I could get a lot of mileage out of this book. First, it's just a fun read. Kids would love following the little girl's travels, in a variety of modes of transportation, around the United States. They'd enjoy hunting down the landmarks from each area. I could also see using the book with fourth or fifth graders to teach a quick lesson on natural resources- if you know the old alphabet book,  Q IS FOR DUCK, this book has that kind of "guessing appeal." And people that are not domestically challenged could try out the cherry pie recipe. 


Sunday, January 4, 2009


As many of you know, this year I was a CYBILS panelist for Intermediate Grade/YA Nonfiction. Since the middle of October, I've read almost sixty terrific nonfiction books- everything from biography and memoir, to science experiments, to real-life historical mysteries, to girls' health books. Our panel had to have all of the books read and select our top 5-7 by the end of the year. The shortlists were announced on January 1st. I got the books read, but still have 10-15 that I have not reviewed. I'll be finishing those up over the next few weeks. 

LINCOLN THROUGH THE LENS: HOW PHOTOGRAPHY REVEALED AND SHAPED AN EXTRAORDINARY LIFE is one of the books that made it onto our shortlist. The book chronicles how Abraham Lincoln, one of America's most beloved presidents, used photography, the newest technology of his era, to propel himself into the White House, free the slaves, and ultimately, save our country. As I read it, I couldn't help but think of how Obama used the internet, text messaging, etc. during his 2008 campaign.  Or of Franki and Mary Lee's conversations about 21st century literacies

Historian Martin Sandler has done a masterful job telling the story of Abe Lincoln's life through stories, quotes, photographs, and drawings. Each two-page spread addresses a certain period or event in Lincoln's life. The left page contains a quote from Lincoln and a few paragraphs of text, and usually a photograph or drawing. The right-facing page contains one large image, usually a photograph. Commenting about the book, one of the CYBILS panelists said, "It's not often that we find a book where the author does such a masterful job melding story and images." I totally agree with her. 

LINCOLN THROUGH THE LENS would be a terrific read aloud for Lincoln's 200th birthday in February. The text and information  are appropriate for kids from second or third grade all the way through adult. Because of the way the sections are divided, it would also be an outstanding read aloud for middle and high schoolers (and yes, I absolutely do believe we should be reading aloud to older kids!)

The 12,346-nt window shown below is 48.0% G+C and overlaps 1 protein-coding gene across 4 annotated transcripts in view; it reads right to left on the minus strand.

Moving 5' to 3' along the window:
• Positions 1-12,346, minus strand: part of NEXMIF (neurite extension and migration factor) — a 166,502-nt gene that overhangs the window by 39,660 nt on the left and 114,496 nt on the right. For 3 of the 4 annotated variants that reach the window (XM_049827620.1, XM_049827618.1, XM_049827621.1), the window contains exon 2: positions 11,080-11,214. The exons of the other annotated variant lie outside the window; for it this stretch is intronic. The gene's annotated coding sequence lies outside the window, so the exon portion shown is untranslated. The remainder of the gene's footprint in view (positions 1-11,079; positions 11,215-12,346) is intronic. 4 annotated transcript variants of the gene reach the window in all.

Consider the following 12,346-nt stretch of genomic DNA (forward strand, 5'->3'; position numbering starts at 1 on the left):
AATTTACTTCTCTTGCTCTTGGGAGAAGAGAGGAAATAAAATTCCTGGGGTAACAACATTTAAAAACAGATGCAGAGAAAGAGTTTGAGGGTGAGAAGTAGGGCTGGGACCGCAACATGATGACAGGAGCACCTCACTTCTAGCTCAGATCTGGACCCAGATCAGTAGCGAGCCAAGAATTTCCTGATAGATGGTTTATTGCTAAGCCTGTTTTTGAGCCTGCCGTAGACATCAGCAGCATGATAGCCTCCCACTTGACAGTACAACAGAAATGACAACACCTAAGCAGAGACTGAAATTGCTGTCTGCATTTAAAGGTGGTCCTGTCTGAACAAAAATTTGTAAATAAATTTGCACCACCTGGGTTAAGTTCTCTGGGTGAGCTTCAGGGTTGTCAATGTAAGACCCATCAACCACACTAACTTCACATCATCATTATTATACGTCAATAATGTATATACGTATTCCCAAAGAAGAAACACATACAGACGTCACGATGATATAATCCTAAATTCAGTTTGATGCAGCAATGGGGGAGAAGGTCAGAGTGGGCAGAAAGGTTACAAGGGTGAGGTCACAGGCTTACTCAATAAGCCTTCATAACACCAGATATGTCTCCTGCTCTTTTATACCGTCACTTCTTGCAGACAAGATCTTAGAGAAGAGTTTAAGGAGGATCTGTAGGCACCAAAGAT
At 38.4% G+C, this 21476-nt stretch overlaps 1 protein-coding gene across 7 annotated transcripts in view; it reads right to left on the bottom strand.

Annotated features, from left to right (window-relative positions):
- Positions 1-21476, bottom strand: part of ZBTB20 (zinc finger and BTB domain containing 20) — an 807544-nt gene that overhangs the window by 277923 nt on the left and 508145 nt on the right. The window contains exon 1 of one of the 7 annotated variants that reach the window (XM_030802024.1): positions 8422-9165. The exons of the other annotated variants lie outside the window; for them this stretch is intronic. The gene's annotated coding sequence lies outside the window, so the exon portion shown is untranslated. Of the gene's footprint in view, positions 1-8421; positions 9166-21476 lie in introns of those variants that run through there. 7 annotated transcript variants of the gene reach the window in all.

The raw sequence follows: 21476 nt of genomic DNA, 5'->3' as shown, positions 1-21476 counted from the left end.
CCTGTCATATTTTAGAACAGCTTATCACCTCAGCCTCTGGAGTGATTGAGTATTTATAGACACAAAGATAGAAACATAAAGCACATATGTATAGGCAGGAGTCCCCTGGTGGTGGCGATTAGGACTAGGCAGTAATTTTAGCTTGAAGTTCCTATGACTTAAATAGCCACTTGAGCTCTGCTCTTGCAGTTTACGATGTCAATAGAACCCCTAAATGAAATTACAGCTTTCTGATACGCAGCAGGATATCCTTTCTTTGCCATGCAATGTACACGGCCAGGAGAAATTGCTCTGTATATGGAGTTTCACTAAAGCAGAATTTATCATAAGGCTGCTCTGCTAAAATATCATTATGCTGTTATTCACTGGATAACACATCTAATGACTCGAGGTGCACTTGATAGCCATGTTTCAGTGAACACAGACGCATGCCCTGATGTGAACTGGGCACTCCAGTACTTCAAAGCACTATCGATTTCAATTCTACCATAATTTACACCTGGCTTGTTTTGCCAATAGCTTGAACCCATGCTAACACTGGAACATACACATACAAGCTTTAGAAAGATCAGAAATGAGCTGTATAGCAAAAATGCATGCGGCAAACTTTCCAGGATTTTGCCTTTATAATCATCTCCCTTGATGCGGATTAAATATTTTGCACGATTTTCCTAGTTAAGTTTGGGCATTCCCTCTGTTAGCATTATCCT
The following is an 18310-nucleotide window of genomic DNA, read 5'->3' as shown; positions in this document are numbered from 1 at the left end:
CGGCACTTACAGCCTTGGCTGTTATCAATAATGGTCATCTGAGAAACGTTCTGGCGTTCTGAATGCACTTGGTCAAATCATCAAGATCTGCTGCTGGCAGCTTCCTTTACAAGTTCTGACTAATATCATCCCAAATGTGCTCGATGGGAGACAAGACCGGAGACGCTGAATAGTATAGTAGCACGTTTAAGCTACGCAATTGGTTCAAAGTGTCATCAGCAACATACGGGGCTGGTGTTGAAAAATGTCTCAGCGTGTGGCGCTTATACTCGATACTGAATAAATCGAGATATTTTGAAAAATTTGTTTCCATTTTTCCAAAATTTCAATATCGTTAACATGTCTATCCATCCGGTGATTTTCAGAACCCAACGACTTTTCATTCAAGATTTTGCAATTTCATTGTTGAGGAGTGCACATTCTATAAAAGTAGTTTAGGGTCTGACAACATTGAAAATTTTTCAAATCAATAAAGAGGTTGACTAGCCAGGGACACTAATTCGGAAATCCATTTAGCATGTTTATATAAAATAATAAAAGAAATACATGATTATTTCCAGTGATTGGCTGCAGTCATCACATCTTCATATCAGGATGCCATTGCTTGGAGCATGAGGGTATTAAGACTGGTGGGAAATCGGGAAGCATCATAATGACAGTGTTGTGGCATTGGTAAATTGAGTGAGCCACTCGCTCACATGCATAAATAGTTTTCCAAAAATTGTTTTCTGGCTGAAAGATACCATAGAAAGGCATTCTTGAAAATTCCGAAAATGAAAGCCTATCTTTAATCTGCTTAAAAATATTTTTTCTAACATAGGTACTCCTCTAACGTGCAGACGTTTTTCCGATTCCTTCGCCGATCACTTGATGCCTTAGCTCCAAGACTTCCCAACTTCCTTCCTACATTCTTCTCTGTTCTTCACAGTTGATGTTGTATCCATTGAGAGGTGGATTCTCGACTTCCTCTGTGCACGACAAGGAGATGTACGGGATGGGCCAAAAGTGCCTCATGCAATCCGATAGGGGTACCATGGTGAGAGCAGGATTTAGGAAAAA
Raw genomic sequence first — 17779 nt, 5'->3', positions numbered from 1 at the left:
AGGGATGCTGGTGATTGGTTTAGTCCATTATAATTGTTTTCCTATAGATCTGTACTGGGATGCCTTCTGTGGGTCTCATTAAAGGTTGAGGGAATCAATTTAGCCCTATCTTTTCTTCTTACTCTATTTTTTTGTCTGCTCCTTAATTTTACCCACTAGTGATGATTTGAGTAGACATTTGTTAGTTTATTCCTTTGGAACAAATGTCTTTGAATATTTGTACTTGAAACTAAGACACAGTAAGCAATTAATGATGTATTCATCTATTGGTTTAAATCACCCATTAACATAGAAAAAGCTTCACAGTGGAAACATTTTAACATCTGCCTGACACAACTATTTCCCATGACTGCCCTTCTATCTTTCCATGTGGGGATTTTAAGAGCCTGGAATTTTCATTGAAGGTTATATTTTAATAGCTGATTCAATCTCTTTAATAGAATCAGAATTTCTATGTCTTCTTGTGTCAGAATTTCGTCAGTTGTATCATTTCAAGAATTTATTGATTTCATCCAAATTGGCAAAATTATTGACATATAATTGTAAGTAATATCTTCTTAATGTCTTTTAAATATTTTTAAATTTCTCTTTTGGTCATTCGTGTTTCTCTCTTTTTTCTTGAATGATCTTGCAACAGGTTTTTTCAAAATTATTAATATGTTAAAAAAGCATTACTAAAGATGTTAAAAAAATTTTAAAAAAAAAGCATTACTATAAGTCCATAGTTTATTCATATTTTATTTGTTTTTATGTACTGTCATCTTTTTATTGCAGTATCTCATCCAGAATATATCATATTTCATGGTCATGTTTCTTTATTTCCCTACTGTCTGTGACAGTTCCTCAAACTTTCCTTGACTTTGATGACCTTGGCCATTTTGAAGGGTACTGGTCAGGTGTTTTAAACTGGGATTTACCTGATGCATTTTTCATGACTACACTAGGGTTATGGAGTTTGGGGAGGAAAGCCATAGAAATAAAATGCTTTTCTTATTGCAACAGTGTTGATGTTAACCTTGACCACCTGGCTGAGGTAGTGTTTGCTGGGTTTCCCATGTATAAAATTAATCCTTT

Happy Birthday Abe! And thank you, Martin  Sandler!

Thursday, January 1, 2009


Yesterday, Angela, who is a middle school teacher, asked me if I thought Maya Angelou's LETTER TO MY DAUGHTER  was appropriate for young teens. I can't figure out how to respond directly to Angela, so I'm going to do it here and hope that she reads my blog regularly and will see this. LETTER TO MY DAUGHTER is a wonderful memoir. I enjoyed it thoroughly (as I do all of Maya Angelou's work) and will return to it again and again. In general, however, it's not a book I would give to most middle school kids to read. Angelou has been through some really tough experiences, and includes those in this book. I think some of them would be hard for middle school kids to read about and to understand. I think there are many author memoirs that would be more appropriate. 

If I had a middle schooler that was very mature, or if I was aware that a child had been through some experiences similar to Maya Angelou's, I might share this book. I would want to read it first, however, and let the middle schooler know I was available to read/discuss it with them. If it was one of my students (as opposed to my own child), I would want to talk with parents about the content, and get permission before I gave the book to a child. Depending on school district policies, I might also want to clear it with my principal.

In general, I am not a big advocate of censoring books. At the same time, I definitely think that teachers need to be aware of kids' chronological, mental and emotional ages and stages as they help them select books. I worry when parents of kindergartners tell me that they are encouraging their five year olds to read three hundred page books, simply because the child can read the words. I worry when second graders read short chapter books with difficult content, e.g. SARAH PLAIN AND TALL, simply because of the length of the book. I worry when my high school son has to read CATCHER IN THE RYE because it's a "classic coming of age" novel.  Even though kids can read and understand the words,  sometimes, the ideas are just too big for them to wrap their heads and their hearts around. At best, they don't take much away. Worse, the book disturbs them or presents them with content they are simply unable to handle. Still worse, it turns them off to reading completely.

Hope that answers your question, Angela. Happy Reading in 2009!